This post contains references to products from one or more of our advertisers. We may receive compensation when you click on links to those products. For an explanation of our Advertising Policy, visit this page.

Once again, Uber makes headlines for a sexual harassment and discrimination lawsuit. This time, the complaint comes from within the officeagain.

Ingrid Avendaño, a software engineer who previously worked for Uber from 2014 to 2017, filed a lawsuit against the company Monday. Avendaño said that during her time working for the ride-share giant, she “experienced a male-dominated work culture, permeated with degrading, marginalizing, discriminatory, and sexually harassing conduct towards women.”

Amongst other examples given to support her case, Avendaño referenced a male Uber employee, who publicly declared at a company recruiting event that “Uber is the type of company where women can sleep their way to the top.” She later found out that same man had started a “false and offensive rumor” that Avendaño had slept with someone at the company. After reporting harassing behavior twice to Uber HR, Avendaño says she was then “isolated and ignored by many male Uber managers and other employees.”

Avendaño also alleges that a male senior software engineer inappropriately touched her during a company retreat, along with other inappropriate sexual advances. Avendaño also referenced inappropriate remarks that were communicated via the company’s internal messaging system. By 2015, the emotional distress of the hostile work environment led Avendaño to begin suffering panic attacks.

Avendaño also said that, as a result of her HR complaints, she was denied promotions and raises commensurate with her role and responsibilities, and was given long hours as the on-call engineer in retaliation.

As the situation continued to worsen, Avendaño took a two-month leave of absence for “mental and physical symptoms of extreme anxiety” in April 2016. 

Avendaño is hardly the first full-time Uber employee to speak up about rampant sexual harassment, discrimination and even assault that has been suppressed by the company. In February 2017, Avendaño’s colleague, software engineer Susan Fowler, penned a blog post “reflecting on one very, very strange year at Uber,”where she listed a laundry list of HR violations that not only were tolerated, but actively covered up within the company. The blog post went viral overnight, forcing Uber to publicly address the situation. Fowler’s allegations resulted in an internal investigation, unearthed a slew of company scandals, led to multiple employees being fired, and contributed to the resignation of then-CEO Travis Kalanick.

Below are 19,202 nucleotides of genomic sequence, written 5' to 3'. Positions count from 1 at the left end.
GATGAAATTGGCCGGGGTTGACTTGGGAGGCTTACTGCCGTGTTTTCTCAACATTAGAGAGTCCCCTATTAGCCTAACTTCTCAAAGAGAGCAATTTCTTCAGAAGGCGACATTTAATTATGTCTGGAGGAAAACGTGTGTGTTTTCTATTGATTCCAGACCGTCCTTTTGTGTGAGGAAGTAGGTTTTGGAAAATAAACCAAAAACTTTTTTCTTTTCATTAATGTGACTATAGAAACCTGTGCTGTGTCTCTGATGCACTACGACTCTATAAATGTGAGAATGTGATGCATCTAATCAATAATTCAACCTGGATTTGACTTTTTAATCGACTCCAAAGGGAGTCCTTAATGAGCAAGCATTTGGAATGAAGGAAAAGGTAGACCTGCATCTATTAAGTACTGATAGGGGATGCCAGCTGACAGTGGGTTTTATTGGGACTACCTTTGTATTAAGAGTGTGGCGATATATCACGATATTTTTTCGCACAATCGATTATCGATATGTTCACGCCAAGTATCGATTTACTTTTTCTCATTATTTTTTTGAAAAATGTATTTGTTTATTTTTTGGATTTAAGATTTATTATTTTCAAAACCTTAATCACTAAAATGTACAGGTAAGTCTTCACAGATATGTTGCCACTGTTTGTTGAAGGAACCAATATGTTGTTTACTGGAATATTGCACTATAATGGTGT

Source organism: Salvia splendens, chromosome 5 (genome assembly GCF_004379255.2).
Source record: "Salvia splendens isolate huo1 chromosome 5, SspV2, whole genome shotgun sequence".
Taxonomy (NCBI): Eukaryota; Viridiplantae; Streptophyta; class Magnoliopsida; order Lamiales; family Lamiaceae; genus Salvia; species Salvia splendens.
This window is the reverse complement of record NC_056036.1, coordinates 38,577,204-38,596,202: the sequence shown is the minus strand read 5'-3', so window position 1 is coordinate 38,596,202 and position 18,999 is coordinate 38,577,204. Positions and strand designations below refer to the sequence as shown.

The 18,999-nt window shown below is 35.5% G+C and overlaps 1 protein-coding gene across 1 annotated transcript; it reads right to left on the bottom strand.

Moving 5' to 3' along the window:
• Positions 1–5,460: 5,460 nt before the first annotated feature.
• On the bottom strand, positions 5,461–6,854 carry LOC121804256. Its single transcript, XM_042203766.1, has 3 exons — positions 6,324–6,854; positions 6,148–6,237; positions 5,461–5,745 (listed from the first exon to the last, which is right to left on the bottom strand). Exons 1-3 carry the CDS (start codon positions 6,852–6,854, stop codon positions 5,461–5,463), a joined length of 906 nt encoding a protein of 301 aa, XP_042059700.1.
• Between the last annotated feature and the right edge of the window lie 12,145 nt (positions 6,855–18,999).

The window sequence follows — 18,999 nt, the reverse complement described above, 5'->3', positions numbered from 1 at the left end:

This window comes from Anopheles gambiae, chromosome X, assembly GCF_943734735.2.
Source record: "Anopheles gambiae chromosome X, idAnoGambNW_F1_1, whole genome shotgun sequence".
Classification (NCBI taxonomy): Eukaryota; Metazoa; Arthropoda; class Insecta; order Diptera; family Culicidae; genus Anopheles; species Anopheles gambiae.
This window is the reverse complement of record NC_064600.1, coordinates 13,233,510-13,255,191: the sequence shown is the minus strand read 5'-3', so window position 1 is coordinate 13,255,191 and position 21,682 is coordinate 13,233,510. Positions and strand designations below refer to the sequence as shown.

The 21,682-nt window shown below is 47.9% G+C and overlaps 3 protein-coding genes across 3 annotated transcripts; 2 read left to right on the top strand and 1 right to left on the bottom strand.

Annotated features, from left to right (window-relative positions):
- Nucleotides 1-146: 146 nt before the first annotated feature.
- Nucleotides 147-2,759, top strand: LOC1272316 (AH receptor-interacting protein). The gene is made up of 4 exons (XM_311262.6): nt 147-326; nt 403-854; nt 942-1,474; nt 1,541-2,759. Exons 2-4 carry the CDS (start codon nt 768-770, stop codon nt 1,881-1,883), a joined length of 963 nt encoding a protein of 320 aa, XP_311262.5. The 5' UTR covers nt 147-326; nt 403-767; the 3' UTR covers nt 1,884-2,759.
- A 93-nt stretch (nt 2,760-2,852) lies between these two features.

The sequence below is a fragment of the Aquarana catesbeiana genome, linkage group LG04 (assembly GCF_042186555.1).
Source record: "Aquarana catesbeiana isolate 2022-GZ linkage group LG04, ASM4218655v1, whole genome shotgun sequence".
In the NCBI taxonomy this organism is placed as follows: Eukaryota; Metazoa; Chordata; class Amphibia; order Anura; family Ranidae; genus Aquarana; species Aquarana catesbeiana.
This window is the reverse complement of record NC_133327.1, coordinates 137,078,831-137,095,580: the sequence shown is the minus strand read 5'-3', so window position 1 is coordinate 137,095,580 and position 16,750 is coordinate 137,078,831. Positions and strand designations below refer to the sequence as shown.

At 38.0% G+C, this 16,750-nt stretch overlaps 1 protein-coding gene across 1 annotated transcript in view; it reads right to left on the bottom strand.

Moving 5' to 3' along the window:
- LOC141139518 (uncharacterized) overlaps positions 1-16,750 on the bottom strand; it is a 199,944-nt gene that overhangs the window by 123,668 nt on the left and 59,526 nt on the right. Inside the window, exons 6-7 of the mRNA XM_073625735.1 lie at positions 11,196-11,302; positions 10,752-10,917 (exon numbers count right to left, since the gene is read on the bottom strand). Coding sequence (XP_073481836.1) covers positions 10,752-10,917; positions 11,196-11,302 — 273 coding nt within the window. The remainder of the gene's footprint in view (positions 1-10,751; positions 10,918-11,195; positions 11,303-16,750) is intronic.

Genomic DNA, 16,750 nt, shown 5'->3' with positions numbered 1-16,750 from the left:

The timing of Avendaño’s lawsuit comes just a few scant days after Uber terminated its forced-arbitration policy for passengers who have allegedly been sexually harassed or assaulted by the company’s drivers. The forced-arbitration policy, buried deep in the fine print for users of the app, previously required all passenger claims to be addressed behind mandatory, closed-door arbitration, which kept all legal proceedings confidential. The company also overturned a policy that all victims of sexual harassment and assault had to sign non-disclosure agreements upon settling their claims.

“We have learned it’s important to give sexual assault and harassment survivors control of how they pursue their claims,” Tony West, Uber’s chief legal officer Uber, said in a statement on the company website.

Featured photo by JasonDoiy / Getty Images.

The best beginner points and miles card out there.
Chase Sapphire Preferred® Card

With great travel benefits, 2x points on travel & dining and a 50,000 point sign up bonus, the Chase Sapphire Preferred is a great card for those looking to get into the points and miles game. Here are the top 5 reasons it should be in your wallet, or read our definitive review for more details.

Apply Now
More Things to Know
  • Earn 50,000 bonus points after you spend $4,000 on purchases in the first 3 months from account opening. That's $625 toward travel when you redeem through Chase Ultimate Rewards®
  • Chase Sapphire Preferred named "Best Credit Card for Flexible Travel Redemption" - Kiplinger's Personal Finance, June 2018
  • 2X points on travel and dining at restaurants worldwide & 1 point per dollar spent on all other purchases.
  • No foreign transaction fees
  • 1:1 point transfer to leading airline and hotel loyalty programs
  • Get 25% more value when you redeem for airfare, hotels, car rentals and cruises through Chase Ultimate Rewards. For example, 50,000 points are worth $625 toward travel
  • No blackout dates or travel restrictions - as long as there's a seat on the flight, you can book it through Chase Ultimate Rewards
Intro APR on Purchases
N/A
Regular APR
17.99% - 24.99% Variable
Annual Fee
$0 Intro for the First Year, then $95
Balance Transfer Fee
Either $5 or 5% of the amount of each transfer, whichever is greater.
Recommended Credit
Excellent Credit

Editorial Disclaimer: Opinions expressed here are the author’s alone, not those of any bank, credit card issuer, airlines or hotel chain, and have not been reviewed, approved or otherwise endorsed by any of these entities.

Disclaimer: The responses below are not provided or commissioned by the bank advertiser. Responses have not been reviewed, approved or otherwise endorsed by the bank advertiser. It is not the bank advertiser’s responsibility to ensure all posts and/or questions are answered.